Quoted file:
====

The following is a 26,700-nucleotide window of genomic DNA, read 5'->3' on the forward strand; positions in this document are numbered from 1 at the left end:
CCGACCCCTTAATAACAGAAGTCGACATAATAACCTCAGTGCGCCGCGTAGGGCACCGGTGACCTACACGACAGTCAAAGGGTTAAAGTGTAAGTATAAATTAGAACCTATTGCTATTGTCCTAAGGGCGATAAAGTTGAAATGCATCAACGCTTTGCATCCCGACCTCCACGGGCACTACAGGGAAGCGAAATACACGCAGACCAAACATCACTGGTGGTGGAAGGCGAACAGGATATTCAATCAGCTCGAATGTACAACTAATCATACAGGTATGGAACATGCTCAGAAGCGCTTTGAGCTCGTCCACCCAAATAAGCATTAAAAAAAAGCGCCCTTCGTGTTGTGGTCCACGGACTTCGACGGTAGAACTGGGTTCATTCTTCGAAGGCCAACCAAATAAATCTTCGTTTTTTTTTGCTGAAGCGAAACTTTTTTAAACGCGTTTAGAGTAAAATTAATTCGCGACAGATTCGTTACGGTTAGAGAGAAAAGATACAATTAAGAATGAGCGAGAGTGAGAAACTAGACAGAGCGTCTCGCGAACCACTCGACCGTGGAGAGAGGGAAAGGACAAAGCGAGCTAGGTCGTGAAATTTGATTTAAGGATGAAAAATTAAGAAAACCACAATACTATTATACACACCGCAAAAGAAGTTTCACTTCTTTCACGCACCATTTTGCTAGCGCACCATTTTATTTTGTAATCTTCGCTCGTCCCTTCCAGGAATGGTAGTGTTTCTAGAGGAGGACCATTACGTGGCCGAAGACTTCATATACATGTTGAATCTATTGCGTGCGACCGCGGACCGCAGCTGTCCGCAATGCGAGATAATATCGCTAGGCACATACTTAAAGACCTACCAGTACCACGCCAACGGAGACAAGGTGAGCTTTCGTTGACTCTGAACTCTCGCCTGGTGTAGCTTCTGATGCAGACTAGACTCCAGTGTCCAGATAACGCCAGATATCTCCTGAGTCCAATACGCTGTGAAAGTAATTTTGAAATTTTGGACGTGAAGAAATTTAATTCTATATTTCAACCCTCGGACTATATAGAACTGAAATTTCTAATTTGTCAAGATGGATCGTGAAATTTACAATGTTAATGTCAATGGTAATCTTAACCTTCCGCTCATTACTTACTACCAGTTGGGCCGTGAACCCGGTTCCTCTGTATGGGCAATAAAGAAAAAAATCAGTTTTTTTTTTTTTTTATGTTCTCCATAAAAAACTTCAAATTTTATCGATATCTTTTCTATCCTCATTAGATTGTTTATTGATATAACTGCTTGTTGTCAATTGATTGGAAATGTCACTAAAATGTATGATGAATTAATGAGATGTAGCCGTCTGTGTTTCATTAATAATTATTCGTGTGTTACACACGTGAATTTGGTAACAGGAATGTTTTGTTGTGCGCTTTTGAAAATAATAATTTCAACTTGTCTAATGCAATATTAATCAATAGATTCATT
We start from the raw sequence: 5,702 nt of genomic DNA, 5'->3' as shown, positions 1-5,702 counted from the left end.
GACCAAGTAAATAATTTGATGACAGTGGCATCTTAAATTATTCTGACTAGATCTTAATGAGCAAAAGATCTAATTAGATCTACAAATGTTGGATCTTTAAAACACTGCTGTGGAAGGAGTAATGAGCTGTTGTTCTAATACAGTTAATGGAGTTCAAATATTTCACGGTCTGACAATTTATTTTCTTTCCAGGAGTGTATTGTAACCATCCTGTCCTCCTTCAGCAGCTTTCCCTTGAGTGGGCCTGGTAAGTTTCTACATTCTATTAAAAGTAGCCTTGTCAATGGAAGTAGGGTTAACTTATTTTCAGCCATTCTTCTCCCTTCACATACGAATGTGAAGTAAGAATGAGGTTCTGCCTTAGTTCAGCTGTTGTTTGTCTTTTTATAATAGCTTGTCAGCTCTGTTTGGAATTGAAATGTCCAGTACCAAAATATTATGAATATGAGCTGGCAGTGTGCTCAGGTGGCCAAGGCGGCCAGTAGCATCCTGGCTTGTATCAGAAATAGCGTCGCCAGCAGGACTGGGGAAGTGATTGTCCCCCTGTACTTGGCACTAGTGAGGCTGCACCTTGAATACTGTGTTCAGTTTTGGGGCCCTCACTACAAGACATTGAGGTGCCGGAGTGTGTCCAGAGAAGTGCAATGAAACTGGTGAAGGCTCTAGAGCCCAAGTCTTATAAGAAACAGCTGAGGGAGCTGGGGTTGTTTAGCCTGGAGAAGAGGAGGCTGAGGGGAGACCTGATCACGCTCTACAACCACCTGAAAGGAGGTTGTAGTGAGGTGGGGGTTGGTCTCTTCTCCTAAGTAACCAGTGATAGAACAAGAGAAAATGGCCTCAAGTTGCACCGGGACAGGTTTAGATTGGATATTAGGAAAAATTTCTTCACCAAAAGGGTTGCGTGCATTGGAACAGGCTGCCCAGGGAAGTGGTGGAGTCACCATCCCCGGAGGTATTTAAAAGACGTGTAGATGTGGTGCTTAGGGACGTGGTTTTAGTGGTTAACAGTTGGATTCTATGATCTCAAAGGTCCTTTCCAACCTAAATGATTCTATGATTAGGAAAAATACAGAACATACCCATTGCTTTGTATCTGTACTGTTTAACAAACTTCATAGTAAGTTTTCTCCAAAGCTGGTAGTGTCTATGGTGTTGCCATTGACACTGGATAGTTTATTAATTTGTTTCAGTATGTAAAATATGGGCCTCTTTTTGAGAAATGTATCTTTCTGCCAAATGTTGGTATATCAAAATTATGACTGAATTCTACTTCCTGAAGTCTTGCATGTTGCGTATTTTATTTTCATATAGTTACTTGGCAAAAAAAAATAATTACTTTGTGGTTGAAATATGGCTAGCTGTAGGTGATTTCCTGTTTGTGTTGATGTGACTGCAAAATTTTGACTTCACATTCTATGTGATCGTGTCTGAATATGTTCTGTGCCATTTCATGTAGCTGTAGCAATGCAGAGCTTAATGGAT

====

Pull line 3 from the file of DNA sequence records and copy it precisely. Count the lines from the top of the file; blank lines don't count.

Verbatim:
We start from the raw sequence: 5,702 nt of genomic DNA, 5'->3' as shown, positions 1-5,702 counted from the left end.